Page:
- M. Bern and D. Eppstein.
Polynomial size non-obtuse
triangulation of polygons.
*Proc. 7th ACM Symp. Comp. Geom.*, 1991, pp. 342-350;*Int. J. Comp. Geom. & Appl.*, vol. 2, 1992, pp. 241-255. Shows that any simple polygon can be triangulated with O(*n*^{2}) non-obtuse triangles. - M. Bern, D. Eppstein, and J. Gilbert.
Provably good mesh generation.
*Proc. 31st IEEE Symp. Foundations of Comp. Sci.*, 1990, vol. I, pp. 231-241;*J. Comp. Sys. Sci.*, vol. 48, 1994, pp. 384-409. Figure 5 of the journal version includes a tile (labeled*bbbb*) triangulating the square with all angles at most 80 degrees. - M. Bern, S. Mitchell, and J. Ruppert.
Linear-size non-obtuse triangulation of polygons.
*Proc. 10th ACM Symp. Comp. Geom.*, 1994, pp. 221-230;*Disc. Comp. Geom.*, vol. 14, 1995, pp. 411-428. - Charles Cassidy and Graham Lord.
A square acutely triangulated.
*J. Rec. Math.*, vol. 13, no. 4, 1980/81, pp. 263-268.Summary (from

*Math. Reviews*84j:51036): We examine the problem of triangulating the square into acute-angled triangles. By a proper triangulation we mean a subdivision of the square and its interior into nonoverlapping triangles in such a way that any two distinct triangles are either disjoint, have a single vertex in common, or have one entire edge in common; and by an interior vertex we mean a vertex (of a triangle) which lies inside the square but not on its boundary. We begin with a proof, alternative to that of Lindgren, of the minimality-uniqueness of eight. Then we show there is no triangulation into nine triangles! And finally we demonstrate that there is a triangulation of the square into*n*acute-angled triangles for all*n*greater than or equal to ten. - J. L. Gerver.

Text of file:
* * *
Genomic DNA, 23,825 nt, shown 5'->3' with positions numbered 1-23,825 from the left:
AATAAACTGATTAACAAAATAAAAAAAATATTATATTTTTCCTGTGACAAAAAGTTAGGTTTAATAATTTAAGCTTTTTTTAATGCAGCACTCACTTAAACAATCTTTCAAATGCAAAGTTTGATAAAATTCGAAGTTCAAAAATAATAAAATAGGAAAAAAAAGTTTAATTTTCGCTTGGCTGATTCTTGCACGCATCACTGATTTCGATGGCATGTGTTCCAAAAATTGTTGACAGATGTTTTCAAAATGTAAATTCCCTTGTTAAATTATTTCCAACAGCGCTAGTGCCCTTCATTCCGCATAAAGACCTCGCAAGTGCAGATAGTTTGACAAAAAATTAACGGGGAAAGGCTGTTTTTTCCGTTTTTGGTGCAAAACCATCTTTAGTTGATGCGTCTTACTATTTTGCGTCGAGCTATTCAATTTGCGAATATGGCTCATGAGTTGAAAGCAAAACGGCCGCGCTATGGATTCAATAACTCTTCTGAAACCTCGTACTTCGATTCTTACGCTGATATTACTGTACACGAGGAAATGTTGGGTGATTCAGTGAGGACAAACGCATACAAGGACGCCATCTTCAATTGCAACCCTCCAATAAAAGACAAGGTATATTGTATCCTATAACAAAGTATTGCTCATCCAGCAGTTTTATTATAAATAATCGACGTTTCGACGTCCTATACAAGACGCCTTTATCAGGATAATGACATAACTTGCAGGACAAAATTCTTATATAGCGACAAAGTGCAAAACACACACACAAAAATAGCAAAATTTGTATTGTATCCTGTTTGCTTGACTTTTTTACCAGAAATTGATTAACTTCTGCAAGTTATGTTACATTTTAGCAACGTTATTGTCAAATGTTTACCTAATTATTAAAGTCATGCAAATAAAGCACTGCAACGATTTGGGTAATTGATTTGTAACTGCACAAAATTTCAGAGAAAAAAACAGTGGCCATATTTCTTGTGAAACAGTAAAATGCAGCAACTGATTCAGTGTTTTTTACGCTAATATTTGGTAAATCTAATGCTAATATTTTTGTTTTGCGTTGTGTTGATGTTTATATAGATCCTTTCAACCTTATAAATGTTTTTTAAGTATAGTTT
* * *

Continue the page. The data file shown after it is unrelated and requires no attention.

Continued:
The dissection of a polygon into nearly equilateral triangles.
*Geom. Dedicata*, vol. 16, 1984, pp. 93--106. Shows how to compute a*dissection*of a polygon (that is, vertices embedded within sides of triangles are allowed) with no angles larger than 72 degrees, assuming all interior angles of the input measure at least 36 degrees. - H. Lindgren.
*Austral. Math. Teacher*, vol. 18, 1962, pp. 14-15. Cited by Cassidy and Lord.

From the Geometry Junkyard,
computational
and recreational geometry.

David Eppstein,
Theory Group,
ICS,
UC Irvine.

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